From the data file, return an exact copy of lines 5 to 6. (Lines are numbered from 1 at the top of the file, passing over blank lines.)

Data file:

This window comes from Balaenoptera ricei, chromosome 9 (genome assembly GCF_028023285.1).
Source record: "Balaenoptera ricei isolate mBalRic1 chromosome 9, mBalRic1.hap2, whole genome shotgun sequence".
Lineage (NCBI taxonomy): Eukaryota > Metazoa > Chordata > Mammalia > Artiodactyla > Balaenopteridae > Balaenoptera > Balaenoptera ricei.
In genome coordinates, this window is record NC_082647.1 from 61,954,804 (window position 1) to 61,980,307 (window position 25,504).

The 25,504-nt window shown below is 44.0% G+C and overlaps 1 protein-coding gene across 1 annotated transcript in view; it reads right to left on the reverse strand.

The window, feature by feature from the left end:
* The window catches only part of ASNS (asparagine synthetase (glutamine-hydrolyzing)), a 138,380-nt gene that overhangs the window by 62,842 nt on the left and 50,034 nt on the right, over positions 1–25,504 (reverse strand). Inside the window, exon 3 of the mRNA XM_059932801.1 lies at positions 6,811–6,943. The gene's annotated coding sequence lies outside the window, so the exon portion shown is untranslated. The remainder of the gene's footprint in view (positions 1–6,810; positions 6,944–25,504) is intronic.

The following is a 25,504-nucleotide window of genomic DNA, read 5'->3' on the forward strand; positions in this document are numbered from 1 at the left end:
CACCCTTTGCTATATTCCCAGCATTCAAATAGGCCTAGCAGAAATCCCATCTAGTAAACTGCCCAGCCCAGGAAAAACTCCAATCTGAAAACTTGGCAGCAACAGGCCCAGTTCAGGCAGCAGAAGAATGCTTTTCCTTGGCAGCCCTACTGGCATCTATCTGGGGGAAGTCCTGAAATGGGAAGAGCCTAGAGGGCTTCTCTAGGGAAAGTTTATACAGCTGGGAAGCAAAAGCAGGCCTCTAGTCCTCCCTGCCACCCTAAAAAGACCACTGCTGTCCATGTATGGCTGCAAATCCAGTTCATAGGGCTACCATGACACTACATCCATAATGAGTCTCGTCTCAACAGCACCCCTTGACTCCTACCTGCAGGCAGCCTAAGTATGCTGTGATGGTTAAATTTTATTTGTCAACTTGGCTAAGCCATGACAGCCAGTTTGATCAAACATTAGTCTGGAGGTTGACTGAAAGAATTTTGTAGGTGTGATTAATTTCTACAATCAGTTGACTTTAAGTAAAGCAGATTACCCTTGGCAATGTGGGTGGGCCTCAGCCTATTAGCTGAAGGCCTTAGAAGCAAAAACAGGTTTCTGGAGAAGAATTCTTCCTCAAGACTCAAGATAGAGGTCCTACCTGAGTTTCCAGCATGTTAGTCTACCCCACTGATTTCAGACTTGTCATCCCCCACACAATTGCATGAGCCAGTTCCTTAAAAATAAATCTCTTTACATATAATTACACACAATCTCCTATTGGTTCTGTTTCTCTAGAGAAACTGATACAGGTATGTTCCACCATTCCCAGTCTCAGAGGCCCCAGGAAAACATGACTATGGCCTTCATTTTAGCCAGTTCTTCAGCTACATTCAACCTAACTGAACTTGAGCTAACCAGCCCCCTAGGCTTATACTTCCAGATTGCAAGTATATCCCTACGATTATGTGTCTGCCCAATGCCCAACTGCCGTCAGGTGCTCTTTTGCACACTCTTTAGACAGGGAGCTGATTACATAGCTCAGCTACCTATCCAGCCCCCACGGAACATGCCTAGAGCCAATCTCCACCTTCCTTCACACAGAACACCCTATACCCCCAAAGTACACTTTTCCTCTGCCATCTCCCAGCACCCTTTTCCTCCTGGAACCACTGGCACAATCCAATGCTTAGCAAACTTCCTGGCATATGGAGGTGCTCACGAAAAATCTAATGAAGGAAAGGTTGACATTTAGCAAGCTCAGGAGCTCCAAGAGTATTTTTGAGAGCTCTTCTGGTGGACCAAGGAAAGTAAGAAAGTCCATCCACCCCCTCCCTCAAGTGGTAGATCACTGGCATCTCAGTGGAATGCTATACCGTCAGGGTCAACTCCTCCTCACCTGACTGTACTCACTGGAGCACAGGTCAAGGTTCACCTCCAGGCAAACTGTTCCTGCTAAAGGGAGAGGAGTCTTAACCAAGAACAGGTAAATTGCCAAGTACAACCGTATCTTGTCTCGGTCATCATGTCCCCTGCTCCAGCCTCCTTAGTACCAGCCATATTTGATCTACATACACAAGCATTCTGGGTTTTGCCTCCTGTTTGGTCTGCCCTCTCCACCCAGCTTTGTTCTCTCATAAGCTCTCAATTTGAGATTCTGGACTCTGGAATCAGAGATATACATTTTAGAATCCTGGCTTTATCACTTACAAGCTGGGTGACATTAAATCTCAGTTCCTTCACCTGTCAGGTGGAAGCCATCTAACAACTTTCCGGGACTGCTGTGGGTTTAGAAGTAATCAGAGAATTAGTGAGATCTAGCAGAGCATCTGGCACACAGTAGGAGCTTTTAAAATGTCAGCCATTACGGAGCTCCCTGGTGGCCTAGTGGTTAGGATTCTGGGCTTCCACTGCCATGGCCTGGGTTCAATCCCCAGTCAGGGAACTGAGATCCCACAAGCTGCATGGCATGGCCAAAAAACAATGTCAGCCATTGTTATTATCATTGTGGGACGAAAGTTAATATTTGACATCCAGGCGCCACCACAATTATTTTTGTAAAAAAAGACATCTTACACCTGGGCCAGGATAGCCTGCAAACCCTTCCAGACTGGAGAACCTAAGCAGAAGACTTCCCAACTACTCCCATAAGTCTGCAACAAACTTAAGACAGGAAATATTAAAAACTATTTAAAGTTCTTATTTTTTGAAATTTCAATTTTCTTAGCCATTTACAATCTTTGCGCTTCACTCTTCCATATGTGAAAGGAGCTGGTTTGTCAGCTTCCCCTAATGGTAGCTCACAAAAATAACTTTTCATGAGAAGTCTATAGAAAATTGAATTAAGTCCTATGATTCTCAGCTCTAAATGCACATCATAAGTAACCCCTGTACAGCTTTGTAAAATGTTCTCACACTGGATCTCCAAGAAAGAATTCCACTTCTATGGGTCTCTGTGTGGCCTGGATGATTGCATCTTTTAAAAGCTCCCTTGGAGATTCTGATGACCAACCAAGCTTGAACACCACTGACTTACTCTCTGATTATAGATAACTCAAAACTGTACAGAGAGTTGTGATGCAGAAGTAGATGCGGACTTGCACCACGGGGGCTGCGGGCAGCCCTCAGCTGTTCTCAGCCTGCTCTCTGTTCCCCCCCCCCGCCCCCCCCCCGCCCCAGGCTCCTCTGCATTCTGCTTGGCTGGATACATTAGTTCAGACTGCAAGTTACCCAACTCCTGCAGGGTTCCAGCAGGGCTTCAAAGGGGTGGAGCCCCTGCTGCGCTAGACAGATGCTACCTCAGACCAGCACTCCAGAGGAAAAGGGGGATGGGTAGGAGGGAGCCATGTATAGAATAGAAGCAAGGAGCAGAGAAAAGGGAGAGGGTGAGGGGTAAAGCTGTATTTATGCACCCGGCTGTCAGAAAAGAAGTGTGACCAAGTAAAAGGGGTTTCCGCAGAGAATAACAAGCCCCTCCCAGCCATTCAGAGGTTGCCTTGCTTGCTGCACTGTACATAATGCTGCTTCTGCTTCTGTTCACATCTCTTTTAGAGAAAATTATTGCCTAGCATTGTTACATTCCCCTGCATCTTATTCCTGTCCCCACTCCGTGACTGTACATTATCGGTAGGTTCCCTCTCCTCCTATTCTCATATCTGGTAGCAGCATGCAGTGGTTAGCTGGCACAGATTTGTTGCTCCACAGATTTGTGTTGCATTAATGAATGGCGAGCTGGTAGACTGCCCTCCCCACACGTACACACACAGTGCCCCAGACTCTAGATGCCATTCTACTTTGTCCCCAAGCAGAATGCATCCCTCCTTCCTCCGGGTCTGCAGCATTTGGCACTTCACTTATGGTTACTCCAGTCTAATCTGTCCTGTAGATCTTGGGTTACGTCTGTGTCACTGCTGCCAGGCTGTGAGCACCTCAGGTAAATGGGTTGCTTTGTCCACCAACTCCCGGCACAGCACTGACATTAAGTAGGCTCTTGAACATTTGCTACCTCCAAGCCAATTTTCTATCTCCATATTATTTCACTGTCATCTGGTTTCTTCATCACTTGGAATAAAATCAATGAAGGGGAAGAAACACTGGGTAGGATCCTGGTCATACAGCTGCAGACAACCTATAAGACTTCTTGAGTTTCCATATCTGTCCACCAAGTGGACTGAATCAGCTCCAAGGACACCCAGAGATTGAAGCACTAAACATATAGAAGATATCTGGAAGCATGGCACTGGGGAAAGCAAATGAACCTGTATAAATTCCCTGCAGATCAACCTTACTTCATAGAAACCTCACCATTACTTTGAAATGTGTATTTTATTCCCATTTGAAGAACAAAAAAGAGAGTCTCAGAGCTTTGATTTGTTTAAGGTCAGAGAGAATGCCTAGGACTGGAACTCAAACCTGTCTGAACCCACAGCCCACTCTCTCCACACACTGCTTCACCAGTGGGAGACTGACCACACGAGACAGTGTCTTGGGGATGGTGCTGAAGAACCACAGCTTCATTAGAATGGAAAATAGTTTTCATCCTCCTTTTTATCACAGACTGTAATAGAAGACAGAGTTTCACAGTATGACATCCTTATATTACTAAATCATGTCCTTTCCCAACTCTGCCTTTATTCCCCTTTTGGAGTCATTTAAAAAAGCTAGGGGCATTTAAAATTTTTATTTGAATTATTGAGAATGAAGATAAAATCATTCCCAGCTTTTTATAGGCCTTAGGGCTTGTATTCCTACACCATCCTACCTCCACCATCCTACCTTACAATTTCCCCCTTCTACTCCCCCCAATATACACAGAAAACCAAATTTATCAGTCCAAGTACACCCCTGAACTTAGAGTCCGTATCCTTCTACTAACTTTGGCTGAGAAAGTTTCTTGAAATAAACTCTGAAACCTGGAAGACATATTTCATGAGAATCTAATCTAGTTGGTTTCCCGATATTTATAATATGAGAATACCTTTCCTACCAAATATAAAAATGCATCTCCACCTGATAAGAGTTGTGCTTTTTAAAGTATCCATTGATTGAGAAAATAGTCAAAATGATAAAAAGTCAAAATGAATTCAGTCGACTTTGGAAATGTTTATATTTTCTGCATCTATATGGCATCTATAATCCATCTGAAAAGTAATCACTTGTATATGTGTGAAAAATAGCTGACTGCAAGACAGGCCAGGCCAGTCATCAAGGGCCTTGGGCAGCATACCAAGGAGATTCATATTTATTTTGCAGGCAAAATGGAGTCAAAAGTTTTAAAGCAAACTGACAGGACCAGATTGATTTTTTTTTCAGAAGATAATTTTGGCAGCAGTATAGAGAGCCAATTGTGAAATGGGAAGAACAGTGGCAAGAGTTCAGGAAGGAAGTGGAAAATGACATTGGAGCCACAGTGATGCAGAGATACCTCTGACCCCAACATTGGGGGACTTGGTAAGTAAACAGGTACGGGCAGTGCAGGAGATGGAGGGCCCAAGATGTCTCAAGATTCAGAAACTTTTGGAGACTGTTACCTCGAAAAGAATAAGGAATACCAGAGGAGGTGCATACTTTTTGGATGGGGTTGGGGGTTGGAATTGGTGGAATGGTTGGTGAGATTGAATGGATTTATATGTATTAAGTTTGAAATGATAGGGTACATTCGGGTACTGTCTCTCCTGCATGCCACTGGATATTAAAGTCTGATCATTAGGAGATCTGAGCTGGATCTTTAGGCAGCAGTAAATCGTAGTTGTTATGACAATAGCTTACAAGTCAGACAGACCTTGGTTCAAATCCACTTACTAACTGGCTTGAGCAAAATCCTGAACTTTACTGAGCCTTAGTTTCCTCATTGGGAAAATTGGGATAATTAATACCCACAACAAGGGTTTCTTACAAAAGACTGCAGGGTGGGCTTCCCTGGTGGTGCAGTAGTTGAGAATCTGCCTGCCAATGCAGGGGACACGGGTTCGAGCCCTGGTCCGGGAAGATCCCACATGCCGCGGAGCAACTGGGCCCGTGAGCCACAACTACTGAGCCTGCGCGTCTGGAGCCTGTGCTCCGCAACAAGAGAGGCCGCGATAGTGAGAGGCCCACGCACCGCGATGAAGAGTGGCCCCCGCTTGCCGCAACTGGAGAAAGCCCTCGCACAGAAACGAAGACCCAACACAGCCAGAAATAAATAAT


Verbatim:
The 25,504-nt window shown below is 44.0% G+C and overlaps 1 protein-coding gene across 1 annotated transcript in view; it reads right to left on the reverse strand.

The window, feature by feature from the left end: